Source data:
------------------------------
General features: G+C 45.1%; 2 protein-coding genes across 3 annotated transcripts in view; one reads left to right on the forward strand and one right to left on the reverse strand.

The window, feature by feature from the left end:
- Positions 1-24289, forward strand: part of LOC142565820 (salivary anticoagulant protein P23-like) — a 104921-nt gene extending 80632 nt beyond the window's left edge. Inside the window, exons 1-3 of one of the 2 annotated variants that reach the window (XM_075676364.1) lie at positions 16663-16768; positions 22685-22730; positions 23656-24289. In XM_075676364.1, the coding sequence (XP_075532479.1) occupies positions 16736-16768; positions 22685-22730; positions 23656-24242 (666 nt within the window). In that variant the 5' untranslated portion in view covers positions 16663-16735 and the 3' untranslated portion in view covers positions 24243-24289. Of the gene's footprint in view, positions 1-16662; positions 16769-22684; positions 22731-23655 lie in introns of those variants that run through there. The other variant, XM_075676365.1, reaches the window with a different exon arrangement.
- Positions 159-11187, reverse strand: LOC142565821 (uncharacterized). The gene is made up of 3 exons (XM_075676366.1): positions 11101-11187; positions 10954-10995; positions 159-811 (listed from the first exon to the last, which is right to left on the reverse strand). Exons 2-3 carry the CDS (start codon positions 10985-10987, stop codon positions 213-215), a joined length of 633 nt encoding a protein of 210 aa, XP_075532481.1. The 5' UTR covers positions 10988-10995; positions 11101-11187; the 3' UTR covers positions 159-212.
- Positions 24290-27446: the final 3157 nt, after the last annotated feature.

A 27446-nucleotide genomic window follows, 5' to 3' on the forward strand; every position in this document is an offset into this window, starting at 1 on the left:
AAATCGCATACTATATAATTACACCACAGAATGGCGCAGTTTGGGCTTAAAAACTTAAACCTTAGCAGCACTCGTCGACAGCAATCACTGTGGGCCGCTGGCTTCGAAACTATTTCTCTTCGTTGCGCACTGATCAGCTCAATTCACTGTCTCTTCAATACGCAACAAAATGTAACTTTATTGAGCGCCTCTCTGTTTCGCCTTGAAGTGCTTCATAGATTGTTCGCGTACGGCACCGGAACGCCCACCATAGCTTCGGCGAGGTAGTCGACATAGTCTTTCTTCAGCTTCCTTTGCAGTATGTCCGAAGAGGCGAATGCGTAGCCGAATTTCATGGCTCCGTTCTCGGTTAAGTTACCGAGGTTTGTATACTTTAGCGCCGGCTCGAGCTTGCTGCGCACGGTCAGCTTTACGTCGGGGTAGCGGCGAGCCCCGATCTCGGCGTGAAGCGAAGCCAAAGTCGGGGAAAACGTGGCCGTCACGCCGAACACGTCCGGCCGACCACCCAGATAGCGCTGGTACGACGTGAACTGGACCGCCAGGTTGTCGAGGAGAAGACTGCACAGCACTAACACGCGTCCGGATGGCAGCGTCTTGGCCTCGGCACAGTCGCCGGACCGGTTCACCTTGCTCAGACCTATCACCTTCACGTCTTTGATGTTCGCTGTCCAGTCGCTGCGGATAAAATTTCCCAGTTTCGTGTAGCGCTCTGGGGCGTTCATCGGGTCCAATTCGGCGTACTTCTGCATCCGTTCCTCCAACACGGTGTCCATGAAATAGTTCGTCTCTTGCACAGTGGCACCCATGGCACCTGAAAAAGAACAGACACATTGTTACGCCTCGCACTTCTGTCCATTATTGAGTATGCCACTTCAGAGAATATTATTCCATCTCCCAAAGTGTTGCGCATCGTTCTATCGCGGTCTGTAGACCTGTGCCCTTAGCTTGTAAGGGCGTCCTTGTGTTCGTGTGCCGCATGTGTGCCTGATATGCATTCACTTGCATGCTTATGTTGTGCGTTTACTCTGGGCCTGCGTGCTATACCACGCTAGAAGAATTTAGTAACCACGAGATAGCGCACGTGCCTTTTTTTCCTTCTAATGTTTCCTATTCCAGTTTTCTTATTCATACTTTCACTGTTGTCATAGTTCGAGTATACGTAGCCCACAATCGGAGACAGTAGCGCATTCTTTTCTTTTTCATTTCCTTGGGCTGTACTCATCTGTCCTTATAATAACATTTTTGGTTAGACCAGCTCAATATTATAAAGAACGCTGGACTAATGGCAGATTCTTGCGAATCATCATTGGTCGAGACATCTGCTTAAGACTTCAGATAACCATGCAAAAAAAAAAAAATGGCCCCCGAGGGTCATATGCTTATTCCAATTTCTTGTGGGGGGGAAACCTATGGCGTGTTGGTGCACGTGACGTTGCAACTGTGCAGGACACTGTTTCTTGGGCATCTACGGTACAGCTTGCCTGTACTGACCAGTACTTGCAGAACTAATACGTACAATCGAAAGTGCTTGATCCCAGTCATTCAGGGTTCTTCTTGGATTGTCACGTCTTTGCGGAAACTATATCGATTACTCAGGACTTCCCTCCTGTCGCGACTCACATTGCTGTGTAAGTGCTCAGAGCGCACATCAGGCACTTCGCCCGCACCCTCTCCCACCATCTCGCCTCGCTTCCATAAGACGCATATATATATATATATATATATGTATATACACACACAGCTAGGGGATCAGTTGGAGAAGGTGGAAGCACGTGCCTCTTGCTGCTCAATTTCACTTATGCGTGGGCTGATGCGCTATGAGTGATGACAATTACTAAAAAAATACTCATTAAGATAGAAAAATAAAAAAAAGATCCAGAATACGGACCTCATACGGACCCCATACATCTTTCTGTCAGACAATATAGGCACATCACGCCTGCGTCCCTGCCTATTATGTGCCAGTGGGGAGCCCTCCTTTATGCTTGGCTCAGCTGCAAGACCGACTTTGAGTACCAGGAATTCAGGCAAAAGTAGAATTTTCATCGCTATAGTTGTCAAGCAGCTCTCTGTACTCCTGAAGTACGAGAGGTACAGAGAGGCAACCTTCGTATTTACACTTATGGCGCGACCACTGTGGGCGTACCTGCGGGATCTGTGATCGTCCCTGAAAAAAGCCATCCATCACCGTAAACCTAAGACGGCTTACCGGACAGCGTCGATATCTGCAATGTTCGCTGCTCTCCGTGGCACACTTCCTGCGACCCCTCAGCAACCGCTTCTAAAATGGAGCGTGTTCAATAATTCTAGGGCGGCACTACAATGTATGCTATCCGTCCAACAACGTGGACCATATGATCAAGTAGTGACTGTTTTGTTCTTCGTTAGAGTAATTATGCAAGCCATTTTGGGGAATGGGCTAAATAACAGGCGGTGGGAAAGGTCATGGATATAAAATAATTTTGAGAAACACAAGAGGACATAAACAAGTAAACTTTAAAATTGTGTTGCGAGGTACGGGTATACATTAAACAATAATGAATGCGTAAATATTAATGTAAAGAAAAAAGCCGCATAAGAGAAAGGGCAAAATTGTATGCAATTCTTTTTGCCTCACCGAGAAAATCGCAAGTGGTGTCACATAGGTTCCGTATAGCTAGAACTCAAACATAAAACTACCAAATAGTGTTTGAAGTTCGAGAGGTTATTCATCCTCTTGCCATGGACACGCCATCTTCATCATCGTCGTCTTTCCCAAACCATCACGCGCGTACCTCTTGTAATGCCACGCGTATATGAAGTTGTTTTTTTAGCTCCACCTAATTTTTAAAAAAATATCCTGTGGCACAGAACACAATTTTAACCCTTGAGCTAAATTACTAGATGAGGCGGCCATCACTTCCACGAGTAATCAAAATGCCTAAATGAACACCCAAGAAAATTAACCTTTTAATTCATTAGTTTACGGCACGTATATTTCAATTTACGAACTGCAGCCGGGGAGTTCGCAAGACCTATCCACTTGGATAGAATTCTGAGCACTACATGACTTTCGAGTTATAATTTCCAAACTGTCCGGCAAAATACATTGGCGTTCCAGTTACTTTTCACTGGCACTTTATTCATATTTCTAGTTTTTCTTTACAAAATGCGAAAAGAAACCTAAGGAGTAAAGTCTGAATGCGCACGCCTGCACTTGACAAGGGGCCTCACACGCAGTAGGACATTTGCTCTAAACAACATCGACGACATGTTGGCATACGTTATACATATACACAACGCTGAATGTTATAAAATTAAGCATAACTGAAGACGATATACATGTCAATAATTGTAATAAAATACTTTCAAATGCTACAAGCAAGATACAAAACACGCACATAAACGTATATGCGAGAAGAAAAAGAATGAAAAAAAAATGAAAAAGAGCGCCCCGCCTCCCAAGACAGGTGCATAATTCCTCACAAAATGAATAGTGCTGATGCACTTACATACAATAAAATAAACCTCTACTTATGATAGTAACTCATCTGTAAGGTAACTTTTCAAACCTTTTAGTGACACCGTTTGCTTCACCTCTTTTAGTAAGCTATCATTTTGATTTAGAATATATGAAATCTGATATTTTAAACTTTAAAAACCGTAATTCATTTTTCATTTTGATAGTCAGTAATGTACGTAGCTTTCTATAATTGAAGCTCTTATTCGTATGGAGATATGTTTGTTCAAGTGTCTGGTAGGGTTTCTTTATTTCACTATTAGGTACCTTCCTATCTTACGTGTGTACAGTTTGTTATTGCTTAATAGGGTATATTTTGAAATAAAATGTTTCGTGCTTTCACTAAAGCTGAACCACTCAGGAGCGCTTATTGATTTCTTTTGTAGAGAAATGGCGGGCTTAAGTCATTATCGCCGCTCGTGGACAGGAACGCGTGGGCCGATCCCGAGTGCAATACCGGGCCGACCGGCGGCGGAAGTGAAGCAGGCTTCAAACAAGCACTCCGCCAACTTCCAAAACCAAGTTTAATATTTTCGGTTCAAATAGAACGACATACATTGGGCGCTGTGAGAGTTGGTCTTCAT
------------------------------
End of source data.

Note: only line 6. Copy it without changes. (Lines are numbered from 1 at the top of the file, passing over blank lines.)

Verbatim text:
A 27446-nucleotide genomic window follows, 5' to 3' on the forward strand; every position in this document is an offset into this window, starting at 1 on the left: